By a neat symmetry, another event on the same day exposed one of the Commons' most flagrant shortcomings. The minister Andrew Mitchell, appearing before the Standards and Privileges Committee to explain what he had been doing, as a government whip, on a committee investigating the allegations that Neil Hamilton took cash for questions, gave a fair account of himself. He was not, as his colleague David Willetts had been, hubristic in his evidence. He had the grace to admit that "in hindsight" it probably would have been better if he had not been on the committee. But his very presence at the hearing served as a reminder of how comprehensively the whips permeate the select committee system, the one bit of the parliamentary jigsaw that everyone, in theory, accepts is there to check and scrutinise the executive.
This contrast, which underlines how much more easily the Commons can be bullied than the Lords, is not without ironies. It is after all Lords, rather than Commons, reform which makes headlines in Labour's programme. Yet doesn't most recent history suggest that it's the Commons that is failing in its constitutional duty to exercise control over the government?
Not according to the self-confessedly heretical definition of the Commons' purpose which Douglas Hurd elegantly supplies in the new issue of Prospect magazine. He distinguishes between the "Whig" view of Parliament, that its main task is to check the executive, and the "Tory" view, which he shares, that one of its main functions is to "sustain the executive" - while helping it "to make decisions in the national interest". A view most perfectly expressed by that highest of high Tories, the Duke of Wellington, as "the Queen's government must be carried on". To paraphrase (rather crudely) Hurd's argument: as there is no separation of powers in the British constitution, as there is in the US, the "Tory", as opposed to the "Whig", view must be right.
Hurd is critical of the detailed workings of the Commons. He is sensitive to the criticism that bad laws are too often rushed through whipped standing committees without alteration. He sensibly argues that Parliament would be improved if there were fewer ministers. He's right to point out that there must be something wrong with a government which has grown in numbers since it was running first an empire, then a command economy. It may not be literally true, as a Permanent Secretary assured me, that "80 per cent of the world's junior ministers are in the British government". But the indefensible exemption of the ministeriat from the ruthless reduction in Whitehall's manpower serves only to reinforce government patronage, and silence dozens of the most intelligent and independent-minded MPs.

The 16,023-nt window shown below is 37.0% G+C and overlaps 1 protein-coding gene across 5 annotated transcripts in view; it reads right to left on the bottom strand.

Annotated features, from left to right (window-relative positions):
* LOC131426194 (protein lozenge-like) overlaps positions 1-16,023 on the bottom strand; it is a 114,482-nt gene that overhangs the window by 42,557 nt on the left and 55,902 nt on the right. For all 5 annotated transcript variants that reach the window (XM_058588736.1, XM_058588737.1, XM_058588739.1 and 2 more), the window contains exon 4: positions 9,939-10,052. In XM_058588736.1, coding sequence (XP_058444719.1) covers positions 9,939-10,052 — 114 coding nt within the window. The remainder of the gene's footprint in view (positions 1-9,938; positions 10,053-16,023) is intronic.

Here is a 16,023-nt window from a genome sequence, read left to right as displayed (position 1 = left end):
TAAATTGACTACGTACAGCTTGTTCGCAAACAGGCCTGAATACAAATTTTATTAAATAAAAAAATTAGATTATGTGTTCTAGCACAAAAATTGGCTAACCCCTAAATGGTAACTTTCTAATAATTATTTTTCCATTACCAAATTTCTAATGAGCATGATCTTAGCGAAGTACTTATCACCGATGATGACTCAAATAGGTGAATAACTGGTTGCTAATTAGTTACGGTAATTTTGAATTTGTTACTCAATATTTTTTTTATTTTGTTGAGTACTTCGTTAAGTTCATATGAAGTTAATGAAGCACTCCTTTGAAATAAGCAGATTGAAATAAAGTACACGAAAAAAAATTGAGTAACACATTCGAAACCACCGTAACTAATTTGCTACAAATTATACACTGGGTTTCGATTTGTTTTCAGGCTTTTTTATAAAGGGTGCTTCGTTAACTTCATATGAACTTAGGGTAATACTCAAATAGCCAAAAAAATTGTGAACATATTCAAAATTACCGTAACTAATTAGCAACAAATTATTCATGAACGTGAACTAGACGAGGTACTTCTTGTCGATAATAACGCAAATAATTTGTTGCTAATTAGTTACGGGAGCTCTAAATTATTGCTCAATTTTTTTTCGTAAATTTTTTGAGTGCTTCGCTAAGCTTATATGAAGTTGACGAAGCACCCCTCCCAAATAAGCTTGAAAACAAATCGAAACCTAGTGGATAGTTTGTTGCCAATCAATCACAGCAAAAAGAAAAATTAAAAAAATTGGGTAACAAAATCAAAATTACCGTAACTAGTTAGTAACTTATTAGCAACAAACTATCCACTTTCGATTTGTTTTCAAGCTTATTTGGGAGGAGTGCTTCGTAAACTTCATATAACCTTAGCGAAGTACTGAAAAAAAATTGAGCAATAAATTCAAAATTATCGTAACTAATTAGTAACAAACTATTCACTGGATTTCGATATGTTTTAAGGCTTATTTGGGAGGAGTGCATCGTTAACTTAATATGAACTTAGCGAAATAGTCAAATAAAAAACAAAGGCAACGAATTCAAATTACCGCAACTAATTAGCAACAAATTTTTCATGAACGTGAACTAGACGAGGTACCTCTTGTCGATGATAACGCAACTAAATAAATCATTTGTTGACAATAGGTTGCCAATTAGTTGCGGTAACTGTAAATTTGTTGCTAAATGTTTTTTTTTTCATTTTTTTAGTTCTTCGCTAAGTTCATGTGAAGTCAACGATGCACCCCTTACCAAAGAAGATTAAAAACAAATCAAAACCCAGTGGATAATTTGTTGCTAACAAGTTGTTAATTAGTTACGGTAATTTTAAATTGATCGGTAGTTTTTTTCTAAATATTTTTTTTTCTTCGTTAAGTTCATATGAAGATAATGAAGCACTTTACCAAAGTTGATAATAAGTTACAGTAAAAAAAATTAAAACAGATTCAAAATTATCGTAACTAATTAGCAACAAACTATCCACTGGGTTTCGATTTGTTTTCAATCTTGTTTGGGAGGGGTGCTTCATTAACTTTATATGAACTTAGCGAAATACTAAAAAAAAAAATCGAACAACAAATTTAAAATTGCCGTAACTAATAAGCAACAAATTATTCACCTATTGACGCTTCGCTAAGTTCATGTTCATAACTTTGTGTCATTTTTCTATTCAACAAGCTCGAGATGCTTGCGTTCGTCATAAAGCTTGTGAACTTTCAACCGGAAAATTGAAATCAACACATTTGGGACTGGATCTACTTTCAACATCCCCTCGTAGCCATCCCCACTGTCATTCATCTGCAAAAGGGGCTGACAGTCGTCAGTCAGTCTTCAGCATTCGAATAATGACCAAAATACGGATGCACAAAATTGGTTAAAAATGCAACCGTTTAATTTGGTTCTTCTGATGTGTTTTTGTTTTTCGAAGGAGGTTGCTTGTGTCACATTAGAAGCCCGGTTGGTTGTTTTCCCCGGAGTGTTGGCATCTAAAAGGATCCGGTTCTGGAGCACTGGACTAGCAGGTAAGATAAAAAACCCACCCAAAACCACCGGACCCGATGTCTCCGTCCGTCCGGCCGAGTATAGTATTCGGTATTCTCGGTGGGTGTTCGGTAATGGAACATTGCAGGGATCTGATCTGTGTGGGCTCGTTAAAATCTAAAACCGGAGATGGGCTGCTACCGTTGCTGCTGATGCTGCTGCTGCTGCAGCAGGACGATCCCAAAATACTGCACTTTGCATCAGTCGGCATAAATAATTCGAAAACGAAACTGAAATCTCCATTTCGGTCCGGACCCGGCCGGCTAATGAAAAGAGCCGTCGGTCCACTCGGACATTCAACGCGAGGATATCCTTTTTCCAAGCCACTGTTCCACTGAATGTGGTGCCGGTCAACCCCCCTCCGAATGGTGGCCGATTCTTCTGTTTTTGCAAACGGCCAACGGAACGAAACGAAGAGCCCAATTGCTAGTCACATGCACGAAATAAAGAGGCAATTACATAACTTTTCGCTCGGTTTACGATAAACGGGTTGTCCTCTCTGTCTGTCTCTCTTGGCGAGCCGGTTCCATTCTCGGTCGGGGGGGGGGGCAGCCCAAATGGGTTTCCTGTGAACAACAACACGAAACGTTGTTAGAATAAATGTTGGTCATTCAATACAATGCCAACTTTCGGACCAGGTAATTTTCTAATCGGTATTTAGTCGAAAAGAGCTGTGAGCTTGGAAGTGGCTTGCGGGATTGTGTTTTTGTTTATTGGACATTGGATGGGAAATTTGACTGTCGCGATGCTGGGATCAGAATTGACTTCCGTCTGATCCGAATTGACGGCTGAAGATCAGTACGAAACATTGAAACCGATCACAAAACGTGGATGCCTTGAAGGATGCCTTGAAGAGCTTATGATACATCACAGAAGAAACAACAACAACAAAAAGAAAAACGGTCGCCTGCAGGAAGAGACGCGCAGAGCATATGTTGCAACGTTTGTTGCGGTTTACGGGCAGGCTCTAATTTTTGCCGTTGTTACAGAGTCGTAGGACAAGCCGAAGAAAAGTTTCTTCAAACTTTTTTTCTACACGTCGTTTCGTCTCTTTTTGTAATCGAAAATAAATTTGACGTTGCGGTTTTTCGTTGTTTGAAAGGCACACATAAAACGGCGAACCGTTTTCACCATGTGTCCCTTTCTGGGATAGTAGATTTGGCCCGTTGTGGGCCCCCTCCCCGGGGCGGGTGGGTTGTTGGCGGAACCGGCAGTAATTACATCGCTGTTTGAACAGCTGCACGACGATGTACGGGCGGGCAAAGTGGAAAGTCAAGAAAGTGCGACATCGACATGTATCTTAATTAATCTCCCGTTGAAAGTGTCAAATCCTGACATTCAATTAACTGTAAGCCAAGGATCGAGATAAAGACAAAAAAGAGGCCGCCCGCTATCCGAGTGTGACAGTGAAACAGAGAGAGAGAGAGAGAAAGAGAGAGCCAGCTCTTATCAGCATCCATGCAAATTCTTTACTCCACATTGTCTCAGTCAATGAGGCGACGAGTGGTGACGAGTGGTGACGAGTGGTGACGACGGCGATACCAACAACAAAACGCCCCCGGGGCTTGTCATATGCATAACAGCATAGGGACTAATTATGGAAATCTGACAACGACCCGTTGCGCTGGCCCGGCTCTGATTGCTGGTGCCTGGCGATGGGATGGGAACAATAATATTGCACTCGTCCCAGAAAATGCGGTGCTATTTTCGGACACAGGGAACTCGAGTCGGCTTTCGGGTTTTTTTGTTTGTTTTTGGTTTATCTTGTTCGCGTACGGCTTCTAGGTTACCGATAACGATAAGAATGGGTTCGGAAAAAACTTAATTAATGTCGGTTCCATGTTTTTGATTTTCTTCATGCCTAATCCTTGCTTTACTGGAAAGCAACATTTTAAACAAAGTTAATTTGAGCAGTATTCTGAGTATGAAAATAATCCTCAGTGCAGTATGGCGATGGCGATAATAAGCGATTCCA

He is on less sure ground in suggesting that "Chief Whig" Sir Richard Scott and Lord Nolan may have "unwittingly" contributed to the deterioration of government and parliament. Maybe the post-Nolan regime on earnings disclosure will drive away some bright MPs. But which does more to damage the quality of MPs - that or the hopelessly ramshackle lottery of MP selection, not least in his own party? He may be right that Sir Richard was naive about the workings of government. But would the Government have been in trouble over arms to Iraq if it were not for the pervasive convention that on sensitive issues, departments answer parliamentary questions in the most contemptuously minimalist way they think they can get away with?
But Hurd's central thesis is also surely too benign. A government certainly has a fundamental right to get through the programme on which it was elected; properly used, whips lubricate democracy rather than merely impede it. The Commons needs a balance of functions to be healthy. It is a scandal that the whips' patronage extends to the select committees, and that departmental committees don't have more resources and powers. And that more standing committees don't have the power to call expert witnesses while considering legislation or - occasionally - more freedom to divide on detailed provisions of Bills across party lines. You could even imagine a partial extension of the Salisbury doctrine (the convention which precludes the Lords from blocking legislation contained in a government's manifesto) to the Commons itself. It isn't too fanciful to think this would allow MPs to improve bad Bills without standing between a government and its mandate.
To its credit, the Thatcher government, learning from five years in Opposition, expanded the system of select committees when it was elected in 1979. Now Labour, if it wins, needs to take the Commons reform process further before it learns the bad habits of government. This is not to argue against Lords reform. Only to point out that the better you make the Lords, the more glaringly apparent will be the defects of the Commons.Reuse content